Apparently this statue is at the center of a controversy in Kansas, where the raving loonies are having a second try at getting it declared legally obscene:

kansas nude statue

The American Civil Liberties Union is on the case (naturally enough) and recently they made a FaceBook post about it that included a photo of the statue. Facebook deleted it. And gave the freakin’ ACLU a 24-hour posting ban for having posted it:

We at the ACLU were reassured of one thing this past weekend: Facebook’s chest-recognition detectors are fully operational. A recent post of ours, highlighting my blog post about an attempt to censor controversial public art in Kansas, was itself deemed morally unfit for Facebook. The whole episode is a reminder that corporate censorship is bad policy and bad business.

The blog is about a kerfuffle over a statue in a public park outside Kansas City: a nude woman taking a selfie of her own exposed bronze breasts. A group of citizens organized by the American Family Association believes the statue to be criminally obscene (it isn’t), and has begun a petition process to haul the sculpture to court (really, they are). Our Facebook post included a link to the blog post and a photo of the statue in question.

Our intrepid Digital Media Associate, Rekha Arulanantham, got word on Sunday that the Facebook post had been deleted, and was no longer viewable by our Facebook followers or anyone else. I duly informed my Kansas colleague Holly Weatherford that the photograph she’d taken had prompted a social media blackout. Then, astoundingly, on Tuesday morning Rekha discovered the ACLU had been blocked from posting for 24 hours, with a message from Facebook warning us these were the consequences for repeat violations of its policy.

We were flabbergasted; we hadn’t tried to republish the offending post or the associated rack. So, just to get this straight: the ACLU’s post on censorship was shut down—not once, but twice—for including a picture of, and a political discussion about, a statue standing in a Kansas park.

Of course, the ACLU can get access to real humans at FaceBook in a way that normal people probably can’t:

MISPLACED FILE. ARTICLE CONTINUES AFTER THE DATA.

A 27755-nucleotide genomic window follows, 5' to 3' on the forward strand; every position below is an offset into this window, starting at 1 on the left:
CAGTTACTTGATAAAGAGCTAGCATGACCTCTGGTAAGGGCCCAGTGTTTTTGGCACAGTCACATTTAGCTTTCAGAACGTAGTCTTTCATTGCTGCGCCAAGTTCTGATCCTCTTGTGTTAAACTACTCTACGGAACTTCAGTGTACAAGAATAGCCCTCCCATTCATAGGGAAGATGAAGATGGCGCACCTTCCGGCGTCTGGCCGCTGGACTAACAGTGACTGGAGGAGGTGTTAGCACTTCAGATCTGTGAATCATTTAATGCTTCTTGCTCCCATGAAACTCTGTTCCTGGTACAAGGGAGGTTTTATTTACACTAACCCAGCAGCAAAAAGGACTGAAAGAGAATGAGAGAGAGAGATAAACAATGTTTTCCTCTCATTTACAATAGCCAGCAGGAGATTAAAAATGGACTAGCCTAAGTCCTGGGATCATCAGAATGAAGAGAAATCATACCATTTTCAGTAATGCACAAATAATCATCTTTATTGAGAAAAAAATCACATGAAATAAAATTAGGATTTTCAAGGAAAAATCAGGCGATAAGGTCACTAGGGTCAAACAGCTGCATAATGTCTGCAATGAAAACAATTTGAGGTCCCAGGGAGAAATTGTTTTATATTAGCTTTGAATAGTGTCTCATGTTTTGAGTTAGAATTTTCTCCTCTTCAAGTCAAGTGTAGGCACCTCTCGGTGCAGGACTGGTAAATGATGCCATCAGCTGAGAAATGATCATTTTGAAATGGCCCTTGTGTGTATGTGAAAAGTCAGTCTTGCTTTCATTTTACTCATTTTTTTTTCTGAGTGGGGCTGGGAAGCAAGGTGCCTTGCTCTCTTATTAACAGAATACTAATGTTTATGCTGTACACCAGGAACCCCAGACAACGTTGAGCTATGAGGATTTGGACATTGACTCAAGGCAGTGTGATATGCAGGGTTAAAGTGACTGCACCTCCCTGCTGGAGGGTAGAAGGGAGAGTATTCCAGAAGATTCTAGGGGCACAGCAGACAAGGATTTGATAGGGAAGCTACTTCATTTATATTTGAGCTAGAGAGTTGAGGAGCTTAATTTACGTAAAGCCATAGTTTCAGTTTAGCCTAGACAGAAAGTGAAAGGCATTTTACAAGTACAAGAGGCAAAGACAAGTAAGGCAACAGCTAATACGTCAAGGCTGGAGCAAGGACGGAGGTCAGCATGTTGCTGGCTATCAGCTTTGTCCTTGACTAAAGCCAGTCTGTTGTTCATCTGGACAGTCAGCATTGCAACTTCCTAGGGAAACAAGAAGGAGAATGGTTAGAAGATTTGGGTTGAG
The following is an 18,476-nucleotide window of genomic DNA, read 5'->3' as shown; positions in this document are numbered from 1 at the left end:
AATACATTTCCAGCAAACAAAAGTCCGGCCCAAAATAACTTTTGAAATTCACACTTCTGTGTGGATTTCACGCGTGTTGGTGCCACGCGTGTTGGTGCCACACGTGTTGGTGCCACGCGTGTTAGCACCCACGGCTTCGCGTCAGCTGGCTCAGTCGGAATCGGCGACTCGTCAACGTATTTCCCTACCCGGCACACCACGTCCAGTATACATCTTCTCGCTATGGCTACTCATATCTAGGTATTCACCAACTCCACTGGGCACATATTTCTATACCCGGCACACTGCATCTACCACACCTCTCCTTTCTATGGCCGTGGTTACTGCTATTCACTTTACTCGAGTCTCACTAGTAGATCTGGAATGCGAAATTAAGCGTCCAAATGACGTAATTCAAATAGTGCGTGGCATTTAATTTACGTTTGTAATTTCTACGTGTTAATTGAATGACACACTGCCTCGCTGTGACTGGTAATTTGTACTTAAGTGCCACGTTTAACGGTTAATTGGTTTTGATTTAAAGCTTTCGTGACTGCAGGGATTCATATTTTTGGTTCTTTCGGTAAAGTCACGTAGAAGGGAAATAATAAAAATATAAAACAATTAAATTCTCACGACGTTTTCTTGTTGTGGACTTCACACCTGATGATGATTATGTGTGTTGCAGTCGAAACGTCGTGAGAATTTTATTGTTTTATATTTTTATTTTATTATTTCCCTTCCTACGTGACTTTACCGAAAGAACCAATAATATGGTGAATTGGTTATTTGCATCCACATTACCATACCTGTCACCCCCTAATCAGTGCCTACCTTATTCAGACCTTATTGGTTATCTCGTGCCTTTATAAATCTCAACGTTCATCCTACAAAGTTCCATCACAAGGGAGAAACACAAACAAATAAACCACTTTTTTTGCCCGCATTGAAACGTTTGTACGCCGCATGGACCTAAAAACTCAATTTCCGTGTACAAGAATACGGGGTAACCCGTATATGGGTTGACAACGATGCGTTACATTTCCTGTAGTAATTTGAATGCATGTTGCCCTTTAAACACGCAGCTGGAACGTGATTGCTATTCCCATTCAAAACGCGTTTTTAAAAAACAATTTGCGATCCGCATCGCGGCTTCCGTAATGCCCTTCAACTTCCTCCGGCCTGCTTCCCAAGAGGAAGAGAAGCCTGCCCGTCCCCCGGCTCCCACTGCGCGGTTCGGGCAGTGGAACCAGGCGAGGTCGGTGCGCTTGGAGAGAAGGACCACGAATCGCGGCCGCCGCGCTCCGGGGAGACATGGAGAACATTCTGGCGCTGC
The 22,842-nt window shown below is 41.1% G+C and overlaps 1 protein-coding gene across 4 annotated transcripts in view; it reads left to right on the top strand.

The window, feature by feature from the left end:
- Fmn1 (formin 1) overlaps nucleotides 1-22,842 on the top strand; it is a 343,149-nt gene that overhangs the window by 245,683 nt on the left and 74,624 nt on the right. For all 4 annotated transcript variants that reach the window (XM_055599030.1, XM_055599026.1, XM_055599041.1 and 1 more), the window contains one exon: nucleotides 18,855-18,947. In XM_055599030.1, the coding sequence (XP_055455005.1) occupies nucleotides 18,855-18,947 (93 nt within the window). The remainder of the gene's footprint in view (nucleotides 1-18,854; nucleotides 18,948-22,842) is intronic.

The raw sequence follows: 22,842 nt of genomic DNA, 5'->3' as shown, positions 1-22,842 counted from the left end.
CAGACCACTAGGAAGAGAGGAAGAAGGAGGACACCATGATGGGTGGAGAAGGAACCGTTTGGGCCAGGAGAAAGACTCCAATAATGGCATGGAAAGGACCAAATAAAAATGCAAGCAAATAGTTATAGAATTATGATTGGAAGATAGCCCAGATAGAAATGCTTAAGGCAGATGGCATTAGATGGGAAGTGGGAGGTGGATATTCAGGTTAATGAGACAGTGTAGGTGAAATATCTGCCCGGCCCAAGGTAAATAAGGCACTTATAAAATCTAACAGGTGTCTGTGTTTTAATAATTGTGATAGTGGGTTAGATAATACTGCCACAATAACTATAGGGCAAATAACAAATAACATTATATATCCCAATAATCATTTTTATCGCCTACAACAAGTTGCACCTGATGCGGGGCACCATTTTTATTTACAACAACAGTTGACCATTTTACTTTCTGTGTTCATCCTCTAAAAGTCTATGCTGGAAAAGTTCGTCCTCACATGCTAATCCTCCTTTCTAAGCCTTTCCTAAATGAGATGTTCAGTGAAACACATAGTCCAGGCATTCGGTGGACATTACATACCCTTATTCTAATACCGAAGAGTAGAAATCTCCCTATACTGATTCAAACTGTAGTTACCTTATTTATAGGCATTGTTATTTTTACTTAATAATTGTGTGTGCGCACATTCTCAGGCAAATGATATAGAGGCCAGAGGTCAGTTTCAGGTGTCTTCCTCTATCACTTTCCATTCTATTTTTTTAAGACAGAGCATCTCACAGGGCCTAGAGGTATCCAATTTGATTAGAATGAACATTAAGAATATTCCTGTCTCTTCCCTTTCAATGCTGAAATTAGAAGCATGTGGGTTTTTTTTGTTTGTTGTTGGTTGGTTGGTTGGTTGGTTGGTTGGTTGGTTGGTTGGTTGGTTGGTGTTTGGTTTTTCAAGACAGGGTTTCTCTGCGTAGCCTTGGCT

There was no “appeal” button, and we were unable to find a page where we could report or challenge the post’s deletion. The best option appeared to be a generic Facebook content form, designed to receive any input at all about a “Page.” We got a response: a canned email informing us that Facebook “can’t respond to individual feedback emails.” Not exactly promising.

But we have an advantage most Facebook users don’t: We’re a national non-profit with media access and a public profile. So we tracked down Facebook’s public policy manager, and emailed him about our dilemma. His team was immediately responsive, looked into it promptly, and told us that the post was “mistakenly removed” (and then “accidentally removed again”). Here’s what Facebook wrote to us:


We apologize for this error. Unfortunately, with more than a billion users and the hundreds of thousands of reports we process each week, we occasionally make a mistake. We hope that we’ve rectified the mistake to your satisfaction.

Facebook then restored the original post.

our ultimate success is cold comfort for anyone who has a harder time getting their emails returned than does the ACLU. It’s unlikely that our experience is representative of the average aggrieved Facebook user. For most, that generic form and the canned response are as good as it’s currently going to get.

Indeed.

To be fair, this isn’t really a #pornocalypse story despite my post title. I’ve been using the pornocalypse buzzword and hashtag for stories about big internet companies who got big by being porn-friendly (or, at least, apathetic or agnostic about adult content on their platforms) who later inevitably decide to crack down on it and remove it in an attempt to be more attractive for investors, advertisers, and mainstream public opinion. Facebook, by contrast, has never been nudity-friendly as far as I know. This is really more of a cautionary tale about the doomed and foolish idea that you can machine-filter out nudity and sexual content without disrupting important grownup conversations (political, medical, et cetera) that you presumably actually do want on your social media platform. (I say “presumably” with some skepticism, though. In a world full of squeamish advertisers, perhaps FaceBook really would prefer that the ACLU doesn’t discuss a controversial nude statue. But if so, they have to know they can’t admit that out loud while still claiming to offer a functional social-media platform.)

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